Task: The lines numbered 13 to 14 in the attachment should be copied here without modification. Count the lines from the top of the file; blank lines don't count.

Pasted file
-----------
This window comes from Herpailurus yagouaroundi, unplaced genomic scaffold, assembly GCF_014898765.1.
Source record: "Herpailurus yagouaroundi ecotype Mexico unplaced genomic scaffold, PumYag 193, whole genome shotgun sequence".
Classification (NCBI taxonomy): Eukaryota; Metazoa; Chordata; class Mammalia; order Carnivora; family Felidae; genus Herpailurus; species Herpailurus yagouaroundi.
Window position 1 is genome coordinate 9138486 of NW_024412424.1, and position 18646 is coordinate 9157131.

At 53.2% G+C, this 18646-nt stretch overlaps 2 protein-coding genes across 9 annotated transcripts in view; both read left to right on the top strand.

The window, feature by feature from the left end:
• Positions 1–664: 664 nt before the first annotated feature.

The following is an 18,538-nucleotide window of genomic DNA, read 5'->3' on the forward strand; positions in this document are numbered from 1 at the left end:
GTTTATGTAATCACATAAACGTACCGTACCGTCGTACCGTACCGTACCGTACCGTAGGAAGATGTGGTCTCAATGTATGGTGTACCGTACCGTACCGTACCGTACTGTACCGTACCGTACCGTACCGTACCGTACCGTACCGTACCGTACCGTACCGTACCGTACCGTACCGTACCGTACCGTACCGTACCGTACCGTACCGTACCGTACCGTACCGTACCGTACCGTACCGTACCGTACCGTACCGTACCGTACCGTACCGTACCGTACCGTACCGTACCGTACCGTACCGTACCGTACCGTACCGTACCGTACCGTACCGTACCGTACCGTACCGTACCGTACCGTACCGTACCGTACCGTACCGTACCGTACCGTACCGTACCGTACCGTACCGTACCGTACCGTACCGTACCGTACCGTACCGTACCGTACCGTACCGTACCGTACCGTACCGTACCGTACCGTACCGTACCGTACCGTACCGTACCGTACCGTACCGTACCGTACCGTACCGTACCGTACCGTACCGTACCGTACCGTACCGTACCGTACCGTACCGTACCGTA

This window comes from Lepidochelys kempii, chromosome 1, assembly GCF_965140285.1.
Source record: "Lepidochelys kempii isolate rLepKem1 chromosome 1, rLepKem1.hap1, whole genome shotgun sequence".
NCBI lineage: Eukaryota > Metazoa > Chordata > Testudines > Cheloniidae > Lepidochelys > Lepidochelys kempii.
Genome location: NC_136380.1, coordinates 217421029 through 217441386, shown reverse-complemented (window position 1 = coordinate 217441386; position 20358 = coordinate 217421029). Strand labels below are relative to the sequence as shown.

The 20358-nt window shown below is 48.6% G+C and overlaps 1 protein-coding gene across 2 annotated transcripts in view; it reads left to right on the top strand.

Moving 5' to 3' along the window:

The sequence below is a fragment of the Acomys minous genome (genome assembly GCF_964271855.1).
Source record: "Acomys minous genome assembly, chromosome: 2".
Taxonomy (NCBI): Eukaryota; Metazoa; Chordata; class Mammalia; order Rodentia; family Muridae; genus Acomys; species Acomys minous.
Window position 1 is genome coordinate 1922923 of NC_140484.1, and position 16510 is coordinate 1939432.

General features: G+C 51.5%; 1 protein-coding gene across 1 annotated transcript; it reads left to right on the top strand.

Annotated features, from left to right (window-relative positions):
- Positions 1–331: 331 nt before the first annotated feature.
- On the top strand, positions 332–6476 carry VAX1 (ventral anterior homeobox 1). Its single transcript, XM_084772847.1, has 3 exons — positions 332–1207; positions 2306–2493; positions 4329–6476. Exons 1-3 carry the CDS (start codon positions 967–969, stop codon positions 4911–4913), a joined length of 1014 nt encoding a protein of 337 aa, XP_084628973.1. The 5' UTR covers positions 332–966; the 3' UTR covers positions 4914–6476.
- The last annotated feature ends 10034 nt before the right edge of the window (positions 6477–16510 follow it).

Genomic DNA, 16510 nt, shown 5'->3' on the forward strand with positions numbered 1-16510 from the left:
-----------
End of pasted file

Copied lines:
Genome location: NC_136380.1, coordinates 217421029 through 217441386, shown reverse-complemented (window position 1 = coordinate 217441386; position 20358 = coordinate 217421029). Strand labels below are relative to the sequence as shown.

The 20358-nt window shown below is 48.6% G+C and overlaps 1 protein-coding gene across 2 annotated transcripts in view; it reads left to right on the top strand.